Sex abuse alleged at country’s oldest Bible school
Accuser claims more than 80 former students of Alberta facility say they were victims, too
THREE HILLS, Alta. • Canada’s oldest Bible school is under investigation by the RCMP after a former student came forward claiming she and dozens of other children were abused by staff as far back as the 1950s and as recently as five years ago.
Linda Fossen, 53, filed a complaint with RCMP earlier in the week, alleging years of sexual abuse at the hands of her father, who at the time, was a part-time employee at the Prairie Bible Institute, in Three Hills, Alta., about 100 kilometres northwest of Calgary. A second victim has since come forward to the school principal, Mark Maxwell.
On Saturday, Maxwell said he had been approached by a woman claiming sexual abuse at the school 35 years ago.
“There would appear to be an abuse victim,” he said. “In other words, I’ve got her name, and someone on staff that she has identified ... We may have a real situation.”
Maxwell, who was in Ontario over the weekend, said he plans to address the issue on Monday when he returns.
“We’ll find out where (that staffer) is, and we’ll start going down that road,” he said. “It’ll be up to the (alleged) abuse victim what they want to do.”
Maxwell said he’ll approach police only with that person’s consent.
As for Fossen, she began her crusade in 2008 after publishing a memoir about her ordeal. Because of that book, she claims more than 80 for- mer students have told her that they, too, were victims of sexual, emotional and physical abuse.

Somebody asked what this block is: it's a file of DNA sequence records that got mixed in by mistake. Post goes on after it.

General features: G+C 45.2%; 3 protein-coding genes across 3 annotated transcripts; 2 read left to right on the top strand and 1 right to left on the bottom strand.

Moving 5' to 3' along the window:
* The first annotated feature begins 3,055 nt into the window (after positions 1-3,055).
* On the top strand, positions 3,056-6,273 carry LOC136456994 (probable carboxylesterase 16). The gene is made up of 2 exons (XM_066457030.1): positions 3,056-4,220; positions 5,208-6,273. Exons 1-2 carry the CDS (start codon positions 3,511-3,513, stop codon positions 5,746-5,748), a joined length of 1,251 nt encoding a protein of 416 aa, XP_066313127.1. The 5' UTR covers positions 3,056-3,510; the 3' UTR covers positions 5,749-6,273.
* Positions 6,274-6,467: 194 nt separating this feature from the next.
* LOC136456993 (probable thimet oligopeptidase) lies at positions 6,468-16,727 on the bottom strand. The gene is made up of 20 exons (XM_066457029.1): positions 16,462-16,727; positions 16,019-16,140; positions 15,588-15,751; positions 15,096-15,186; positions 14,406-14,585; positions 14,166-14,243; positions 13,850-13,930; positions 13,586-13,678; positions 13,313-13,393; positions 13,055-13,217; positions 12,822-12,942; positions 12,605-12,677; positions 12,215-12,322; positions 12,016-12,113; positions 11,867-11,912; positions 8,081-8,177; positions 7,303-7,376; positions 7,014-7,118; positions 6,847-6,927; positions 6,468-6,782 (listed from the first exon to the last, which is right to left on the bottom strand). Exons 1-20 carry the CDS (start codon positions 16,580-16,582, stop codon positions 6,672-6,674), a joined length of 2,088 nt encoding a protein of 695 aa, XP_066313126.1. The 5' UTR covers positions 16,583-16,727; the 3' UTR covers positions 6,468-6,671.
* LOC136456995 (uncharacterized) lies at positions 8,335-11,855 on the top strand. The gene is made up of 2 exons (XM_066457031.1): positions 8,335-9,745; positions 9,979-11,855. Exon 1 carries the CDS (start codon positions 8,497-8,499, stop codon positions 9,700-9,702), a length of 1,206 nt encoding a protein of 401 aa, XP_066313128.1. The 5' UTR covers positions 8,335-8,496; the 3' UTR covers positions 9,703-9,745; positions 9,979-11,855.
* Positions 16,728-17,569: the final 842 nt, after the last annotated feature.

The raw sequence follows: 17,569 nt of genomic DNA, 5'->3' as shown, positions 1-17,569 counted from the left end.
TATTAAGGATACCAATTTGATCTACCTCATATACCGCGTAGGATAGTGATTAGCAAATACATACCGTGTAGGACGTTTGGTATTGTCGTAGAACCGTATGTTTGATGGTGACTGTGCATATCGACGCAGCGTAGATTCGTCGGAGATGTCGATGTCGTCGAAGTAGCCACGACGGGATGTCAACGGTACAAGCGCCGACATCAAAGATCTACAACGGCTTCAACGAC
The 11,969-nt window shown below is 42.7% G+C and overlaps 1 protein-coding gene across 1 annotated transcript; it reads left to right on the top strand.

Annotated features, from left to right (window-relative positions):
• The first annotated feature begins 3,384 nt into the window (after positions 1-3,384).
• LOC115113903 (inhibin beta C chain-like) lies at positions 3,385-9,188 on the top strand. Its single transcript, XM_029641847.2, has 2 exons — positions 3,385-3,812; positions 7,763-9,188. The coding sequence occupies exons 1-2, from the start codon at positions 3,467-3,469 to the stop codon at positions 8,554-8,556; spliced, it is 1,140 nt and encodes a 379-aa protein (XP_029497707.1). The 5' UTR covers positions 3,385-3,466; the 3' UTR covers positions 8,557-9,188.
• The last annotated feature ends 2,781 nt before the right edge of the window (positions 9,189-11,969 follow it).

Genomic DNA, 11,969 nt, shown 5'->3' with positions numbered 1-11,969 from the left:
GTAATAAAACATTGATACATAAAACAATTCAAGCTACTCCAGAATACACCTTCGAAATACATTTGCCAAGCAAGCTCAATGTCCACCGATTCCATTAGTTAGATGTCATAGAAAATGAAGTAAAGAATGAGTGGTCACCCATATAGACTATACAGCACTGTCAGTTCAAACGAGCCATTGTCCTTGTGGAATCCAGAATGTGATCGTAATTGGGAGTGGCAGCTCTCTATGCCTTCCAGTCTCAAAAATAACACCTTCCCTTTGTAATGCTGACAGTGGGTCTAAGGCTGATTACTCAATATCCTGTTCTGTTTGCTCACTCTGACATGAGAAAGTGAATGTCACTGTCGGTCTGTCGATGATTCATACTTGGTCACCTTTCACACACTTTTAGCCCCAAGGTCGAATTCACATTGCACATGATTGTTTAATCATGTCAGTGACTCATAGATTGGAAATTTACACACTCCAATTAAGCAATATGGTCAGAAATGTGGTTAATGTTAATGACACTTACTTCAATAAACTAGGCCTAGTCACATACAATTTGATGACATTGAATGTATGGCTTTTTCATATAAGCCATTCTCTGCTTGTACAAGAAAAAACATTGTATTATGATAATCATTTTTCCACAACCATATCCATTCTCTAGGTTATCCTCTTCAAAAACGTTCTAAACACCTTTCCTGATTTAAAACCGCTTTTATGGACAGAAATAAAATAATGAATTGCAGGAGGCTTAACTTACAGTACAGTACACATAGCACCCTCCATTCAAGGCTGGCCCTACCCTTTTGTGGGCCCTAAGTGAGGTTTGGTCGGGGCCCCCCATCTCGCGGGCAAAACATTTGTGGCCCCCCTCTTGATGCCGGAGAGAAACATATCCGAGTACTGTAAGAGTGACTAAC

She says administrators at the time — eager to keep the institute’s polished image clean — covered up years of sadistic abuse, dismissed allegations of sexual assault and kept a known pedophile on staff.
And, she claims, deference to the school’s succession of admired, authoritarian leaders allowed it to happen.
She is now pushing the Insti- tute to acknowledge the abuse and reconcile with its victims — or risk litigation.
Already on the financial brink, the allegations could prove a fatal blow to the school, which began as a class of eight children in an abandoned farmhouse in 1922.
Fossen, who now lives in Florida, filed a complaint with police this week in which she says her father sexually assaulted her repeatedly. The abuse began in the early 1960s and escalated when he began studying and working part- time at PBI, she claims.
In 2006, her PBI high school class contacted her about a reunion. “I revealed to them that I had been abused and, one by one, kids in my class contacted me and said: ‘I was too.’ I was just stunned,” she said.
Most of the alleged victims, Fossen claims, were children of former PBI staff members.
Fossen said she doesn’t want the school to close, and seeks no fiduciary reward for her pain. Rather, she and two other alumnae started a Facebook group to encourage other victims to come forward.